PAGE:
Politics & Government

Could Senate vote signal the end to hated I-77 toll lanes? House doesn't agree

The N.C. Senate voted Thursday to appropriate up to $620 million to cancel or modify toll lanes as part of the I-77 widening in northern Mecklenburg. The state House refused to agree, sending the bill to a conference committee.
The N.C. Senate voted Thursday to appropriate up to $620 million to cancel or modify toll lanes as part of the I-77 widening in northern Mecklenburg. The state House refused to agree, sending the bill to a conference committee. Observer file

The N.C. Senate passed an amendment that would have let tolls be removed from the controversial Interstate 77 widening project in northern Mecklenburg County, although the state House failed to agree to it late Thursday.

The Senate language would have allowed Gov. Roy Cooper until Oct. 15 to direct the state Department of Transportation to cancel or modify the toll lanes' contract and would have appropriated up to $620 million to cover the expected costs, damages and penalties paid to the developer, the Spanish firm Cintra.

An advisory group created by the DOT has recommended a less-expensive plan of converting one toll lane into a general-purpose free lane. That would likely cost much less than $620 million.

State Sen. Jeff Tarte, a Cornelius Republican, said the Senate language would have allowed the state to get rid of all tolls.

"We said, 'OK, let's fix this completely,' " Tarte said.

But as of now, that's not happening.

The House has not agreed to the Senate's recommendation of spending up to $620 million. Tarte said there is a concern that buying out the contract would take money from other highway projects.

As of Friday, there was no agreement between the two chambers.

"There has been no communication on I-77 at all," Tarte said. "But if we have to agree to protect a couple of pet projects, then I will do that."

On Tuesday, the House passed amendments that allocated up to $300 million from credit balances in state highway funds to pay the costs of canceling or modifying the toll-lanes contract.

Tarte said there were concerns whether the House plan was legal.

County Commissioner Jim Puckett, who represents northern Mecklenburg, cautioned Friday that the House and Senate votes aren't likely to be a final answer to the reviled toll lanes. The N.C. Department of Transportation has grappled with its options since last November, when it formed an advisory group to make recommendations.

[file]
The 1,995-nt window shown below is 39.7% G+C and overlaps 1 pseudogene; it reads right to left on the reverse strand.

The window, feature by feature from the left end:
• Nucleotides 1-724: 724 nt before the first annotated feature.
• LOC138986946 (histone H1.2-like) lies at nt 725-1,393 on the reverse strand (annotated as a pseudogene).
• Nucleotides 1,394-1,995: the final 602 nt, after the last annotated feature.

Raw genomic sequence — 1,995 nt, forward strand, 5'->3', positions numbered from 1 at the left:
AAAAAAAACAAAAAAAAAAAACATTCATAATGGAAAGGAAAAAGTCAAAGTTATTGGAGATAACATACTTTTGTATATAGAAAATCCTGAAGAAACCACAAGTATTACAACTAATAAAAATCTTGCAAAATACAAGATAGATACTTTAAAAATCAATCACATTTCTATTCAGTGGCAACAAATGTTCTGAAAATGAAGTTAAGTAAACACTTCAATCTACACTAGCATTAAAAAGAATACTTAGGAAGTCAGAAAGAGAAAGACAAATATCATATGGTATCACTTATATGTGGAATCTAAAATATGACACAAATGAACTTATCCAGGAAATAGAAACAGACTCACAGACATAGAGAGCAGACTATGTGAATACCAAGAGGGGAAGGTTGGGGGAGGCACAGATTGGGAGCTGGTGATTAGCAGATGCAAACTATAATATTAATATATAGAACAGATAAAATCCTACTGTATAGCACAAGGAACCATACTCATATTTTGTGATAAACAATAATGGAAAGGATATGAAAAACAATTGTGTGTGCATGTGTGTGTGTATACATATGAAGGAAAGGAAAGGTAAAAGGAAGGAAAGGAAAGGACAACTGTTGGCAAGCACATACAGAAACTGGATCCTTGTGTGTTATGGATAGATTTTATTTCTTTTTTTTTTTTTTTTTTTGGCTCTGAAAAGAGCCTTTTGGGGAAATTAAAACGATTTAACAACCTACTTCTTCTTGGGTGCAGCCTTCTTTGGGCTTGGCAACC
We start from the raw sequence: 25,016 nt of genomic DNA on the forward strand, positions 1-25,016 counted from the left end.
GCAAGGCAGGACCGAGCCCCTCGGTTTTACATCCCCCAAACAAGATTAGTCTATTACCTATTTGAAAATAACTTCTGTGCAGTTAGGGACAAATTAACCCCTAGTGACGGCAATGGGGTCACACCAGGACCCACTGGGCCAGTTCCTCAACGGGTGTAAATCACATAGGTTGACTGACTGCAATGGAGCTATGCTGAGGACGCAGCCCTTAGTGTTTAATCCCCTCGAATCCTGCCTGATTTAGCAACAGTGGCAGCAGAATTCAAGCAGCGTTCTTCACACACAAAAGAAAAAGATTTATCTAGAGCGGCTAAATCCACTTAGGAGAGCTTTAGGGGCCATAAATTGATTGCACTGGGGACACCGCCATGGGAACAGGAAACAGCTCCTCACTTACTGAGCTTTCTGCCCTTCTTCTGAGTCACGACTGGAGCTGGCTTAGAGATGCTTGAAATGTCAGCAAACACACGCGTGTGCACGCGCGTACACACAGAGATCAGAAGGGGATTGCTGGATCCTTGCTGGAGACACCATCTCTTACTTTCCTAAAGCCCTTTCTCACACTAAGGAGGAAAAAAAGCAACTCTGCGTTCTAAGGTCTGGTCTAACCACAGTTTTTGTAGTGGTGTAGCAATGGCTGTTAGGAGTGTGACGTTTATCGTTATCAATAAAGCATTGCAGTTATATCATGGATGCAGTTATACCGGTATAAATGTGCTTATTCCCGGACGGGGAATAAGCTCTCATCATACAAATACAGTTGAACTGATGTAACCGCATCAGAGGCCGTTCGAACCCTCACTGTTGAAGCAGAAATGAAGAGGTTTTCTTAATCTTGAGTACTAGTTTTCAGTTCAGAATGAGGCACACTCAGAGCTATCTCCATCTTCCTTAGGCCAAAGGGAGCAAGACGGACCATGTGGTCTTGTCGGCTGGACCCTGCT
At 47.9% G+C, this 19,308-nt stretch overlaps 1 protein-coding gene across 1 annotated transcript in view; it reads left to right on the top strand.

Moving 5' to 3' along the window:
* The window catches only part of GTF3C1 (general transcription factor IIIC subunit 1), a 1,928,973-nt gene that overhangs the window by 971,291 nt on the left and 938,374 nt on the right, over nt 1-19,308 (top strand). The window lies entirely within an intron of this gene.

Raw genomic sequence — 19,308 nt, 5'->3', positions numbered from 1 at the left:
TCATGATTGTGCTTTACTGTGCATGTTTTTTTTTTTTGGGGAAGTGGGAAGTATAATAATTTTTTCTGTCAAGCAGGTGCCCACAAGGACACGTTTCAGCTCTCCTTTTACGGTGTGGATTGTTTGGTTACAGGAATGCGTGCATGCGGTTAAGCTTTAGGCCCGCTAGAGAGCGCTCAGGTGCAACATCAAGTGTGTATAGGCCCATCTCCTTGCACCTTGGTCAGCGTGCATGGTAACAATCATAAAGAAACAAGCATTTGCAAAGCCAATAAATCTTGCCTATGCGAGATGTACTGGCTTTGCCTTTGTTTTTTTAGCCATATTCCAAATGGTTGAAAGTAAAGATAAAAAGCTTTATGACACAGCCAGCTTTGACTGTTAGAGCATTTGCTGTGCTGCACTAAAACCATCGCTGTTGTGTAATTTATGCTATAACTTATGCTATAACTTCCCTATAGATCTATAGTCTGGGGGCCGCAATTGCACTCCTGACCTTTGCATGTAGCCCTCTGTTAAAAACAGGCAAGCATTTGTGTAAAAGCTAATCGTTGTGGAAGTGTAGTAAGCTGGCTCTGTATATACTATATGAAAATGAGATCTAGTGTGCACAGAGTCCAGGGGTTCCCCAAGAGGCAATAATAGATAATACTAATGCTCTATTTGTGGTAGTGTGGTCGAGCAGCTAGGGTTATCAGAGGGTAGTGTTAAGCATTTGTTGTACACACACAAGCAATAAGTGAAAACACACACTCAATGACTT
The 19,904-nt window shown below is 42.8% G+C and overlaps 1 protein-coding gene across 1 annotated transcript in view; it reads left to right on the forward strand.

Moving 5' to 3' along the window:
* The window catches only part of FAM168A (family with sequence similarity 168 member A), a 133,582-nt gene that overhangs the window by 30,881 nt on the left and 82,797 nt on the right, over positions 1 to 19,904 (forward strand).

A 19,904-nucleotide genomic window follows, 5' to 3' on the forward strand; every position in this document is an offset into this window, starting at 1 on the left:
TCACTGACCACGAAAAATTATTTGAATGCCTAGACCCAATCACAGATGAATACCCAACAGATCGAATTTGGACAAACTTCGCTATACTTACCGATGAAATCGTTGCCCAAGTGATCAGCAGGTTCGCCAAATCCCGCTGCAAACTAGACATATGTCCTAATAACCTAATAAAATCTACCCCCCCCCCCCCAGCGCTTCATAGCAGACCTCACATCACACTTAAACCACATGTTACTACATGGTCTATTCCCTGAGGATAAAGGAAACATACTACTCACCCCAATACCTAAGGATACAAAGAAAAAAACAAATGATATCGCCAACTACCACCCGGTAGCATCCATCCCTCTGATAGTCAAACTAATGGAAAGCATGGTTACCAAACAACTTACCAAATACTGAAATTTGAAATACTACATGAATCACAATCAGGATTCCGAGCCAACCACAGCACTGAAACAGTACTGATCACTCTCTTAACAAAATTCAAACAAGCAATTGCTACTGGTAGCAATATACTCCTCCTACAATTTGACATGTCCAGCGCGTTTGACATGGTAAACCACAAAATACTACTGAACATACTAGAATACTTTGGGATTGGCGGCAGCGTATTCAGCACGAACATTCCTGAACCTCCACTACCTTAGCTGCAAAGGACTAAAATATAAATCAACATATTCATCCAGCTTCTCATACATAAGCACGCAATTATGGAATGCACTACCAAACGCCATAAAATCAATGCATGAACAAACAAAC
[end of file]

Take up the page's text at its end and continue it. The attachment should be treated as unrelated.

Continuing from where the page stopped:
The DOT's work toward a solution should continue, Puckett said. He's against funding to change the contract that affects other road projects.

"But we now have 100 percent agreement by both sides of the Legislature that this (toll lane) project has to end, and that’s been my goal all along," Puckett said. "I think we're there, but the problem now is how do you pay for it?"

Bill Russell, president of the Lake Norman Chamber of Commerce, predicts neither the House nor Senate versions will be approved and that Transportation Secretary James Trogdon will continue to look at other options.

Removing toll lanes from the project would be contrary to the recommendations of the DOT advisory panel, most of whose members said last month that the state should convert only one of the two planned toll lanes to a free lane.

"The problem with the Senate bill saying no toll lanes is that it might be utopian and exactly what the citizens of Lake Norman want to hear, but we can't sell that," Russell said. Likely opponents, he said, would include the Charlotte Area Transit System, which wants to maintain dedicated lanes for buses.

Tarte's amendment of the House bill would divert funds from the budget for road construction in Iredell and Mecklenburg counties, as well as from road funding directed to Mecklenburg municipalities and municipalities in southern Iredell County.

On the Senate floor, N.C. Insider reported, Tarte told colleagues Thursday that the unpopular project has the potential to hurt economic development if changes aren't made. "It is imperative that we give the governor the tools and the options to do this," he said. "I beg you, I beg you to help us solve this problem in this corridor."

The money in the House version of the bill would be repaid by tolls collected over a 10-year period or from highway maintenance funds for Mecklenburg County, under an amendment introduced by Rep. John Bradford, a Cornelius Republican. A second amendment directed DOT to study, by Oct. 1, other potential funding sources for changing the contract.

The $647 million project is scheduled to open by the end of the year. As now planned, it will add two toll lanes in each direction from uptown to Exit 28 in Cornelius. From Exit 28 to Exit 36 in Mooresville there will be one new express toll lane in each direction.

Bruce Henderson: 704-358-5051; @bhender